"Thanks for the $132 billion, U.S. Taxpayer. And don't worry about payback -- we're good for it!"
That's the gist of yesterday's congressional testimony from near-dead insurer AIG
From where I sit, it doesn't look promising.
Show us the money, AIG!
As you can see, AIG's planned divestitures of assorted assets (including the $35.5 billion sale to Prudential
I have to say: I have my doubts. Sure, CEO Robert Benmosche says his company will earn as much as $8 billion next year. But the last time AIG was in the profit-making business, it took the company nearly five full years to earn $50 billion, plus -- and it promptly lost twice that amount in the two succeeding years. Call me a skeptic, but a record like that doesn't inspire confidence.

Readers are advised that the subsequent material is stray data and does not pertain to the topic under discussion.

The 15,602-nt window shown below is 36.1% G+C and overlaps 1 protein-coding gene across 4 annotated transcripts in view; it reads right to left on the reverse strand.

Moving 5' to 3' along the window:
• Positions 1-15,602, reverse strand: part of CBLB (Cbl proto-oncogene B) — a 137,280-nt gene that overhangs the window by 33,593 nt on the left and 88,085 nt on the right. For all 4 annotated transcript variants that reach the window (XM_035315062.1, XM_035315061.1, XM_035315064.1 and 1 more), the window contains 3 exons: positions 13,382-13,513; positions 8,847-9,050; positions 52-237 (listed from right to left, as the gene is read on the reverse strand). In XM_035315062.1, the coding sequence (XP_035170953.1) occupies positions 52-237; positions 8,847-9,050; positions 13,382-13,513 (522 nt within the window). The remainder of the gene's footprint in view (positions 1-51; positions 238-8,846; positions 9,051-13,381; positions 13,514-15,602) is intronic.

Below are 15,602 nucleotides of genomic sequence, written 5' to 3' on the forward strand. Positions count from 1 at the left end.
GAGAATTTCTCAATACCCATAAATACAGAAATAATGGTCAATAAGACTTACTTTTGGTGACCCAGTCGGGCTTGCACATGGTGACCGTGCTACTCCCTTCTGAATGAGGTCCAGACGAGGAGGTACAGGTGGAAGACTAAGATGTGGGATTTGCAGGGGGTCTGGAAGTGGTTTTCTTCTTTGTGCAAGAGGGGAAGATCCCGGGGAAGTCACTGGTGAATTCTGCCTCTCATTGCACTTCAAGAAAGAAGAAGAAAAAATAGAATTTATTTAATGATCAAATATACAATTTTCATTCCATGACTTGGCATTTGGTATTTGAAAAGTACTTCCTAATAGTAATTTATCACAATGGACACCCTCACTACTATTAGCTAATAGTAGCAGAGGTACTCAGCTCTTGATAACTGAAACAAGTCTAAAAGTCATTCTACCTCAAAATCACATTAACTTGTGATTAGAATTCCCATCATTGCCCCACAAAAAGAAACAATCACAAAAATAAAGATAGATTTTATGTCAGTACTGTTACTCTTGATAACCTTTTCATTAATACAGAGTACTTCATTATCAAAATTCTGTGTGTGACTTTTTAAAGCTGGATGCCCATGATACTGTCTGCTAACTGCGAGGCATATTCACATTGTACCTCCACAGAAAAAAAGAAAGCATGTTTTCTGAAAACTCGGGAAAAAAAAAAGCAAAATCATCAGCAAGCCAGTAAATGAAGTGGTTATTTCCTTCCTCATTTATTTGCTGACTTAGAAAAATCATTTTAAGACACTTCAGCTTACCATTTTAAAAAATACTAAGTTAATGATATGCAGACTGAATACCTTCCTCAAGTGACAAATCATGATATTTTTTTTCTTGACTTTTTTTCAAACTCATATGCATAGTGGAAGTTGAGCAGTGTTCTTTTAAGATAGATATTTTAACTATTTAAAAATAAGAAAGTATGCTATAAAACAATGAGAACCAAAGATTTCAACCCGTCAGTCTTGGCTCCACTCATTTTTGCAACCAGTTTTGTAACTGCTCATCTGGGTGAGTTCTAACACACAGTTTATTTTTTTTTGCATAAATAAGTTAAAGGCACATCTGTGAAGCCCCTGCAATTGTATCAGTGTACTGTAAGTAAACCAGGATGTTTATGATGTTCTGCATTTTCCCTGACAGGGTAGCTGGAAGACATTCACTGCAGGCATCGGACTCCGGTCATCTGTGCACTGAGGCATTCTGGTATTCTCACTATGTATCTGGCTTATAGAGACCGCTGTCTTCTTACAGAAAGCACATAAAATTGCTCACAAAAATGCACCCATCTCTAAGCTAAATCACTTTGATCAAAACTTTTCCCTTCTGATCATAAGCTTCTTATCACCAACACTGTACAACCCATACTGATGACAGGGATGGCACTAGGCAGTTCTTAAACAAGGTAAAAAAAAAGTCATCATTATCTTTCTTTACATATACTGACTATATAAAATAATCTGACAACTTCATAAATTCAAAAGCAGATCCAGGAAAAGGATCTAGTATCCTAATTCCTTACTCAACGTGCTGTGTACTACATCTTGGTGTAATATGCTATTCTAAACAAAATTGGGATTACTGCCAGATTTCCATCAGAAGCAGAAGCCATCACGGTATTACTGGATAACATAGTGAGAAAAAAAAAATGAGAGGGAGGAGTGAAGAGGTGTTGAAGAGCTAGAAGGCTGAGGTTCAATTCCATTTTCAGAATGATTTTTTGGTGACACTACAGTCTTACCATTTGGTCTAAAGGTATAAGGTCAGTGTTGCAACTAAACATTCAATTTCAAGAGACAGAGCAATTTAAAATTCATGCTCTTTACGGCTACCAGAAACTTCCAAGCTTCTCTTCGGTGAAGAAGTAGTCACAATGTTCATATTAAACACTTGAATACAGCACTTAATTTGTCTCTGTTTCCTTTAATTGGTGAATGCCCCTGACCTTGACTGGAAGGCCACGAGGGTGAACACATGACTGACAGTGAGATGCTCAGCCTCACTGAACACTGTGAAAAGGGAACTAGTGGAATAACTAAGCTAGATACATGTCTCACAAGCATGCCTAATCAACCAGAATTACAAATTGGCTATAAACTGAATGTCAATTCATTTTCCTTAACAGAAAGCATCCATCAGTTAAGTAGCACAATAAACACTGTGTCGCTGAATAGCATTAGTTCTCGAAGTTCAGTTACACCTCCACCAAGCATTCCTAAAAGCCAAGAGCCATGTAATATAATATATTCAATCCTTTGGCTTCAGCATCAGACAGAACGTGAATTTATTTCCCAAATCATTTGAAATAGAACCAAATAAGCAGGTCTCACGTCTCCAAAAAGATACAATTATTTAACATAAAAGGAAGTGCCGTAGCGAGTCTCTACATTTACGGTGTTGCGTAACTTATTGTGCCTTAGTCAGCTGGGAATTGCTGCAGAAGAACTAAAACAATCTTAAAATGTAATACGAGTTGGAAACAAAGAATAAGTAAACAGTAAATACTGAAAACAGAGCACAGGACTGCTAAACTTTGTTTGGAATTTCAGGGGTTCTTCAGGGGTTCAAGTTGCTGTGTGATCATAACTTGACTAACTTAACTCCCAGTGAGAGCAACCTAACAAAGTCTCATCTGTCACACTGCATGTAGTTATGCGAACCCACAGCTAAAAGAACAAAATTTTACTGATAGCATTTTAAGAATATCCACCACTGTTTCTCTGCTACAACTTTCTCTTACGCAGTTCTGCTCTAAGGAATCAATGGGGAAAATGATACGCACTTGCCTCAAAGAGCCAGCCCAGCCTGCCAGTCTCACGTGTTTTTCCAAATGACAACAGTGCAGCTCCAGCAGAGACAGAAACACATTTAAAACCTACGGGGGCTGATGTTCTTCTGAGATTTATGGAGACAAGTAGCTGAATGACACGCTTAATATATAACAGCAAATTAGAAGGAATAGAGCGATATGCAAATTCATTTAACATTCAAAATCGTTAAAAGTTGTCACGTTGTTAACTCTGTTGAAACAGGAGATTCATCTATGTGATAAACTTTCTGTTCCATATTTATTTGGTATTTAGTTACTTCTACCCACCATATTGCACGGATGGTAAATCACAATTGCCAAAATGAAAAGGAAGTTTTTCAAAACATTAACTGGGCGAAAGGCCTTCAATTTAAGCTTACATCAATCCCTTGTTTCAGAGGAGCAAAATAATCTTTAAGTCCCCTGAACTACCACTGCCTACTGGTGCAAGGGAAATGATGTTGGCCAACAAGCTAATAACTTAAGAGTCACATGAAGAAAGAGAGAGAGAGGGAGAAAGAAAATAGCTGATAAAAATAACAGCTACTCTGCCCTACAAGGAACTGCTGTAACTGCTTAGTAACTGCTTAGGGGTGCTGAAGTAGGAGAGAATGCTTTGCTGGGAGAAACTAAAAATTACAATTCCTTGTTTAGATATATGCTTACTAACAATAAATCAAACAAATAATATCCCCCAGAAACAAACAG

The more so because once AIG has sold off AIA and Alico, how exactly does it plan to earn profits in the first place? The problem with selling assets, you see, is that once you've sold 'em, they stop … earning … profits. So it seems to me, AIG is caught in a Catch-22. It can sell the assets to raise some cash. It can keep the assets and use them to earn more cash. But it cannot do both.
At least, that's the way I see it. But what do you think? Take the Foolish Rorschach test and use the comments box below to tell us what you see in the chart up above.